At least two Yakima County Superior Court judges were holding on to their seats Tuesday.
Unofficial results Tuesday night show Judge Elisabeth Tutsch was ahead of Bronson Faul with 66.6% of the counted votes, 25,938 to 12,925.
Attorney Jeff Swan was ahead of Judge Douglas Federspiel, while Judge Blaine Gibson was ahead of Scott Bruns.
Tuesday’s election was the first time in the past 40 years that three judicial seats were challenged. Previously, the largest number of contested Superior Court races in the county was in 1996, with two races.
Tutsch, 49, a former superior court commissioner, was appointed to the bench by Gov. Jay Inslee in April to fill the vacancy created by the death of Judge Michael McCarthy earlier this year. Tutsch went into the race with high ratings from the Yakima County Bar Association and several major endorsements, including six of the eight Superior Court judges and the nine justices of the Washington Supreme Court.
Tutsch said she was grateful for the support of her family and her campaign teams for their hard work right to the end.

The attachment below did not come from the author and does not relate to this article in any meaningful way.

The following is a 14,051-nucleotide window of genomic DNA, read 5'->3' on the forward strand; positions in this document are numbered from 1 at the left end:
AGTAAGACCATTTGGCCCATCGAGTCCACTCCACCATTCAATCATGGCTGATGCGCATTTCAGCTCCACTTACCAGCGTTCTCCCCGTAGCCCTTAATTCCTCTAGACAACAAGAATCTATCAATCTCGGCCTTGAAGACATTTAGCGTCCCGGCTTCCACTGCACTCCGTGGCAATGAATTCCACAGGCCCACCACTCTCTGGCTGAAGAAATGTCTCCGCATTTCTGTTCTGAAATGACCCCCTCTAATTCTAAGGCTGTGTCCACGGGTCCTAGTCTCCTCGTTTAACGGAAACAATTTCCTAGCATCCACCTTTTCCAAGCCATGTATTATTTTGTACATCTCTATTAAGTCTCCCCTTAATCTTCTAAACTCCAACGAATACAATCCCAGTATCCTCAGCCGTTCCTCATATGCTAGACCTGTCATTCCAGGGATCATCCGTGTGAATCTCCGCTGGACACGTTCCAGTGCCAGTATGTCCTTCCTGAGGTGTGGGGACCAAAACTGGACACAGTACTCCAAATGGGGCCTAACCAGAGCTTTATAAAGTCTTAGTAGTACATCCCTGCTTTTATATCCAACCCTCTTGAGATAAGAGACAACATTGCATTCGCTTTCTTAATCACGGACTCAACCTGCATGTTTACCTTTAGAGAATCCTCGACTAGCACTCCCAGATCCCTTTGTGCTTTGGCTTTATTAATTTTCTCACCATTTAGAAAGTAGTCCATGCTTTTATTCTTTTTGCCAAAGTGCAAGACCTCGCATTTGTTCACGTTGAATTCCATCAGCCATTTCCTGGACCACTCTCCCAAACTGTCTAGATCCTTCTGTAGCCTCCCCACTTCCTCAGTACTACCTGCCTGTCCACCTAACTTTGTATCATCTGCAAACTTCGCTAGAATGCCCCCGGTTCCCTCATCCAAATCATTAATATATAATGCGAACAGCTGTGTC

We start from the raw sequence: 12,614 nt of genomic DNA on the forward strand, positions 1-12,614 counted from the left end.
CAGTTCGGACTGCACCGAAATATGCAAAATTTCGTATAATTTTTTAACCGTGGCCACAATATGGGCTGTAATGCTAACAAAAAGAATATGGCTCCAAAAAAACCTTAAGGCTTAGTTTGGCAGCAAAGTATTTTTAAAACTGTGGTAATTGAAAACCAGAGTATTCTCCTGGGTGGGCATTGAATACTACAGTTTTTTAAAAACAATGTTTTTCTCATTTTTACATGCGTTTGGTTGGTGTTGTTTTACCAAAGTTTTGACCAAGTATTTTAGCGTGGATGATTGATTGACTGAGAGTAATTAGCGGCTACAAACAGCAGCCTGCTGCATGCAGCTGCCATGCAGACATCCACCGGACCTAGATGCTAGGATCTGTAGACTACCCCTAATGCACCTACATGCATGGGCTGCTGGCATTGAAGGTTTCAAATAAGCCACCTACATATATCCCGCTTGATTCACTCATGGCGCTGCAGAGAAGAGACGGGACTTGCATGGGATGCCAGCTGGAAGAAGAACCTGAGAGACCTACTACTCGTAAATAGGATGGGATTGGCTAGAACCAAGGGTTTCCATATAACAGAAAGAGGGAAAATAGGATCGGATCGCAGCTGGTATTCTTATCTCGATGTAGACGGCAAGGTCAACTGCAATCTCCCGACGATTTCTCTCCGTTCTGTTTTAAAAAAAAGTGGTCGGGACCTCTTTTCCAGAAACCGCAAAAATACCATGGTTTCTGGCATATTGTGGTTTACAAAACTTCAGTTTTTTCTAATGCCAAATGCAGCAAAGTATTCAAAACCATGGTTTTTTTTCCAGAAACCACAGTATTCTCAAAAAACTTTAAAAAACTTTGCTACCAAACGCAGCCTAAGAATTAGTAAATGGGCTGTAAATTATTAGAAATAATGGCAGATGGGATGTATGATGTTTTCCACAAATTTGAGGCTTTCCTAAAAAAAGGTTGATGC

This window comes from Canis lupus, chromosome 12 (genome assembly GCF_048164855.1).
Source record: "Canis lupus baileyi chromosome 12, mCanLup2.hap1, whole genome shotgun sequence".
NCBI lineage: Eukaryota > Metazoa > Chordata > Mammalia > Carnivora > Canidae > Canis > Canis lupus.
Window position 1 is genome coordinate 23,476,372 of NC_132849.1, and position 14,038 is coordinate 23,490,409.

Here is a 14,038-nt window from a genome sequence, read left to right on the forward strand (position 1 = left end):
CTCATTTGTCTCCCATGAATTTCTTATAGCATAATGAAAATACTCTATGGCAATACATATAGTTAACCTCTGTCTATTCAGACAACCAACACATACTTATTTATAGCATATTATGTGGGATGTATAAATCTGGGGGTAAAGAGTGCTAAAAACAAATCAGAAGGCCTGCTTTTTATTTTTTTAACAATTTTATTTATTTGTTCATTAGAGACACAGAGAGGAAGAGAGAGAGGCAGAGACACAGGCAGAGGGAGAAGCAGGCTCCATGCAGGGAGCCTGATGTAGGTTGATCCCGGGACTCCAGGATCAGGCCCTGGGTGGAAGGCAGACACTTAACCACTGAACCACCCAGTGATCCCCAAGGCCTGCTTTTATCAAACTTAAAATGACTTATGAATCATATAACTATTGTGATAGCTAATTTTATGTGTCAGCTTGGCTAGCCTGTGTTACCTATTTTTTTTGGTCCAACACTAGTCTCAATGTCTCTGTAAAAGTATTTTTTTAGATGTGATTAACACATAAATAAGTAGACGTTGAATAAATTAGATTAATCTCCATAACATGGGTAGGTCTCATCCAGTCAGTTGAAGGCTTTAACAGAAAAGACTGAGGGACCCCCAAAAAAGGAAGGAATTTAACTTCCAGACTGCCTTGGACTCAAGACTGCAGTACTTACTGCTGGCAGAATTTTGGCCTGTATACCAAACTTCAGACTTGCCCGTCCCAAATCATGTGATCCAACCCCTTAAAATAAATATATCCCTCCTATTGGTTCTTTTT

“We were working hard, and we campaigned hard all the way through today because we didn’t want to leave any stones unturned,” Tutsch said Tuesday night. “I am anxious to keep working for justice.”
Faul, 43, serves as Yakima’s senior assistant city attorney and as a part-time Municipal Court judge in Selah. Faul campaigned on a platform calling the court’s pretrial release program a failure, as well as calling for “no more liberal judges.”
Faul was not available for comment Tuesday.
Preliminary election results Tuesday night showed Swan unseating Federspiel with 52.71% of votes, or 20,445 to 18,236.
Swan, 51, wants to see a special court established for veterans that would consider their unique issues relative to their service and connect them with resources and services to help prevent them from reoffending.
Federspiel, 57, campaigned on a need for more interpreters in Superior Court and a return of a court facilitator that helps people access and fill out proper forms in civil matters such as parenting plans and divorce.
Gibson late Tuesday night had gathered 53.55% of votes, or 20,196 to 17,387. Bruns trailed with 46.10% of votes.
Gibson, 70, says he’s enjoyed serving the past four terms and wants to continue.
Bruns, 63, said his 35 years as a trial lawyer give him the experience needed to thoroughly assess cases from the bench.